The MV Wilderness Adventurer is a small cruise vessel that has been equipped for recreational activities. There is a kayak launching platform and an extra long bow ramp. These unique features allow passengers to access the shore for nature hikes and the sea in stable two-person kayaks.

Another special feature is the glass bottom boat used to observe the underwater beauty of Alaskan waters.

The six night itinerary sails from Juneau to Admiralty Island, Glacier Bayapostrophes East Arm and West Arm, Point Adolphus, Icy Strait, Chichagof Island, Tracy Arm Fjord, and back to Juneau. Emphasis is on the wilderness experience and the pure enjoyment of Alaskaapostrophes natural beauty. The ship will pause to allow passengers to see a pod of whales and linger in sheltered coves to let those who want to explore the shoreline by kayak experience the solitude and wonder that is Alaska.

Shipboard ambience is definitely casual. They call themselves a wilderness "lodge at sea." Meals are served at one seating in a dining room with huge picture windows for a spectacular view. Your fellow passengers will share your enthusiasm for the great outdoors. There wonapostrophet be a stuffed shirt among them. Prices start at about $1700.00 per person.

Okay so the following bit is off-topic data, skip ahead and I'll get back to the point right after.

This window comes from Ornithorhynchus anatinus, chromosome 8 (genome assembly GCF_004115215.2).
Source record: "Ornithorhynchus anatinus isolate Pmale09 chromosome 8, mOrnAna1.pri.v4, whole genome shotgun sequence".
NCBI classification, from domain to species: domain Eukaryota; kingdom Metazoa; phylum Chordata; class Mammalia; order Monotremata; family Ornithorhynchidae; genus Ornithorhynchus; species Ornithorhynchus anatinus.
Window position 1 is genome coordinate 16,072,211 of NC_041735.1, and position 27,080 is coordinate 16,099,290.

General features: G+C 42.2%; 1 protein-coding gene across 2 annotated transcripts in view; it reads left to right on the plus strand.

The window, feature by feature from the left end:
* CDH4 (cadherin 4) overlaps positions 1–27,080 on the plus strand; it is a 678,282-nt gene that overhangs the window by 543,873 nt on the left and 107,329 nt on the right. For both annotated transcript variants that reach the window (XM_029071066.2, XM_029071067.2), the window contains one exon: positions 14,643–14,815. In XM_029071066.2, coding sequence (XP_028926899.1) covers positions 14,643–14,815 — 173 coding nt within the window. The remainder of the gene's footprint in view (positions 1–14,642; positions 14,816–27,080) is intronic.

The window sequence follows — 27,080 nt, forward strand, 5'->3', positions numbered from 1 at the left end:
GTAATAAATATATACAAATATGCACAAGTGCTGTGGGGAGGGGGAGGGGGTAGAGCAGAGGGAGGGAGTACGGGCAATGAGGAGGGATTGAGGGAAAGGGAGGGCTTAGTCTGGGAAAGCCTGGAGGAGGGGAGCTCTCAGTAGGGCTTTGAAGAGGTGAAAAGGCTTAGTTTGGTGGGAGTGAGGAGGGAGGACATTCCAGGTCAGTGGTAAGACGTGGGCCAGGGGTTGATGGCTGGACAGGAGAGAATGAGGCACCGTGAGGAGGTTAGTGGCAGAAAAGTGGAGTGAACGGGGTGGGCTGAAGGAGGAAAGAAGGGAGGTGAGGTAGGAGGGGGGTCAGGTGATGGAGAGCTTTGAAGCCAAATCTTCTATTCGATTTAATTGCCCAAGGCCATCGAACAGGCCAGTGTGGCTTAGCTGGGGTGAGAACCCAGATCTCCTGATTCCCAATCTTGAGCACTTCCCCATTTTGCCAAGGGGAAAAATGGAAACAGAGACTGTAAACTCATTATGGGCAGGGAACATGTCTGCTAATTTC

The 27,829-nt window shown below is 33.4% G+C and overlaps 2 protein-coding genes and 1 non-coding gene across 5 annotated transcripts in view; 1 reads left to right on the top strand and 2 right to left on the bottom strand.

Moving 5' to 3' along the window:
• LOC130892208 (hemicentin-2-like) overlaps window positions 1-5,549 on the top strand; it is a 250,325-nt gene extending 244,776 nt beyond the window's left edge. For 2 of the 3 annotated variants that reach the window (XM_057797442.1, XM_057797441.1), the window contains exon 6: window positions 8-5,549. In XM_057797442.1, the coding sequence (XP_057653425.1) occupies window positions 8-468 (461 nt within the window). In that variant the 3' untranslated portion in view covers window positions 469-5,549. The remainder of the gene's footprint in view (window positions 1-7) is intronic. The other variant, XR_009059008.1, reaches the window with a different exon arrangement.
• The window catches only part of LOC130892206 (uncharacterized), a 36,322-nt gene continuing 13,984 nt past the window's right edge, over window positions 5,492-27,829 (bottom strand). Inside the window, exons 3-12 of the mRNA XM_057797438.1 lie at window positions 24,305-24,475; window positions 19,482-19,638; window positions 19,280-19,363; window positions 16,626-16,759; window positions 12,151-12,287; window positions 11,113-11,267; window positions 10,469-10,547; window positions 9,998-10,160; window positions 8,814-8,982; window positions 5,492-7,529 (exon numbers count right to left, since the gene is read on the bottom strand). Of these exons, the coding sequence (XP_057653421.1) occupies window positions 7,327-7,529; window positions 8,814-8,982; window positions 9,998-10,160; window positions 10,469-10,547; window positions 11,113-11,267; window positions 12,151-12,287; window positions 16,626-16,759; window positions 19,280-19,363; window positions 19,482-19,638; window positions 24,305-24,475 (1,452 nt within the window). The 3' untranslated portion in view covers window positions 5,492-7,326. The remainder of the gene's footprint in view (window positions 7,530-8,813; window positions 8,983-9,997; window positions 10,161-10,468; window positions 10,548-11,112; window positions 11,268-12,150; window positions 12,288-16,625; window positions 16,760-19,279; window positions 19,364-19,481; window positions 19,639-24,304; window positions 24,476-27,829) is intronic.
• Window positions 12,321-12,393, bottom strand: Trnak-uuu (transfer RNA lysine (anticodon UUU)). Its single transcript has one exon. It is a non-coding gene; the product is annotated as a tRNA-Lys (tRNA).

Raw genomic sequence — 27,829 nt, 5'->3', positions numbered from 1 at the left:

This company has been a family owned and operated business for over 50 years. They call themselves a "friendly, casual company" that wants to share its love of Alaska with its passengers. The company has several modern ships with various itineraries. In the upcoming 1998 season, the highlight of its cruise itineraries is the Prince William Sound Cruise. The four night sailings on the Spirit of Alaska will fill fast. Departing from Whittier, youapostrophell sail to the spectacular College Fjord, past Barry Arm, through the narrow Esther Passage to Cordova, Valdez, and the glorious Columbia Glacier. For those who wish to see the vast interior of Alaska, an extension tour to Anchorage and Denali National Park can be easily arranged.

No casinos. No discos. No magicians or jugglers. The atmosphere is relaxed and intimate. Passengers gather in the lounge in the evening and share the dayapostrophes adventures. Those who choose to travel with Alaska Sightseeing/Cruise West are looking for a ship that is small enough to be personal and a company with the experience to show them the Alaska they want to see, without the crowds and the "glitz" of a megaship. Prices start at $1115.00 per person for the four night cruise with early booking savings through January.